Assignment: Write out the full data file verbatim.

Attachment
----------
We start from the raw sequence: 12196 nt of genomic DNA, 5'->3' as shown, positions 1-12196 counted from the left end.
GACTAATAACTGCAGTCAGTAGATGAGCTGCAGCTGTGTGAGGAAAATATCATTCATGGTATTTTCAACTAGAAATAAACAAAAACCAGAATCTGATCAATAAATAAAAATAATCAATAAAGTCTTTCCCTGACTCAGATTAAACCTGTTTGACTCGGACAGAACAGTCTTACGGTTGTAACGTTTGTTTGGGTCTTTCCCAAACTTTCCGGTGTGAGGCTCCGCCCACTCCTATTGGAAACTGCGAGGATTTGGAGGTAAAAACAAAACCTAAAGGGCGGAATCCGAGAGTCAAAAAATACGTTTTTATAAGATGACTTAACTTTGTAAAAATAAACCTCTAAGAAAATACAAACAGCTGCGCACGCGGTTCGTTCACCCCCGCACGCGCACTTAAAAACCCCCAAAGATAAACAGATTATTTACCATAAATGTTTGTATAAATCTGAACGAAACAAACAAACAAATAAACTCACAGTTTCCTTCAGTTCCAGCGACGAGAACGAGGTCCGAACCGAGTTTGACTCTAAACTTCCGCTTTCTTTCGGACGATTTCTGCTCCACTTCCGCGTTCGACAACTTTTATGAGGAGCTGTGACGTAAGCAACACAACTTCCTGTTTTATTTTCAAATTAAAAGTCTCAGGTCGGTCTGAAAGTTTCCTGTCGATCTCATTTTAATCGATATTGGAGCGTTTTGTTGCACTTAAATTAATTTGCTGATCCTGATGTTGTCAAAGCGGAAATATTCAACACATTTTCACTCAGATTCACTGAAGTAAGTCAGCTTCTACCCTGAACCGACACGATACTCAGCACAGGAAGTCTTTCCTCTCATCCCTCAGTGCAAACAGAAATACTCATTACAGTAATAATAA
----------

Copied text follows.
We start from the raw sequence: 12196 nt of genomic DNA, 5'->3' as shown, positions 1-12196 counted from the left end.
GACTAATAACTGCAGTCAGTAGATGAGCTGCAGCTGTGTGAGGAAAATATCATTCATGGTATTTTCAACTAGAAATAAACAAAAACCAGAATCTGATCAATAAATAAAAATAATCAATAAAGTCTTTCCCTGACTCAGATTAAACCTGTTTGACTCGGACAGAACAGTCTTACGGTTGTAACGTTTGTTTGGGTCTTTCCCAAACTTTCCGGTGTGAGGCTCCGCCCACTCCTATTGGAAACTGCGAGGATTTGGAGGTAAAAACAAAACCTAAAGGGCGGAATCCGAGAGTCAAAAAATACGTTTTTATAAGATGACTTAACTTTGTAAAAATAAACCTCTAAGAAAATACAAACAGCTGCGCACGCGGTTCGTTCACCCCCGCACGCGCACTTAAAAACCCCCAAAGATAAACAGATTATTTACCATAAATGTTTGTATAAATCTGAACGAAACAAACAAACAAATAAACTCACAGTTTCCTTCAGTTCCAGCGACGAGAACGAGGTCCGAACCGAGTTTGACTCTAAACTTCCGCTTTCTTTCGGACGATTTCTGCTCCACTTCCGCGTTCGACAACTTTTATGAGGAGCTGTGACGTAAGCAACACAACTTCCTGTTTTATTTTCAAATTAAAAGTCTCAGGTCGGTCTGAAAGTTTCCTGTCGATCTCATTTTAATCGATATTGGAGCGTTTTGTTGCACTTAAATTAATTTGCTGATCCTGATGTTGTCAAAGCGGAAATATTCAACACATTTTCACTCAGATTCACTGAAGTAAGTCAGCTTCTACCCTGAACCGACACGATACTCAGCACAGGAAGTCTTTCCTCTCATCCCTCAGTGCAAACAGAAATACTCATTACAGTAATAATAA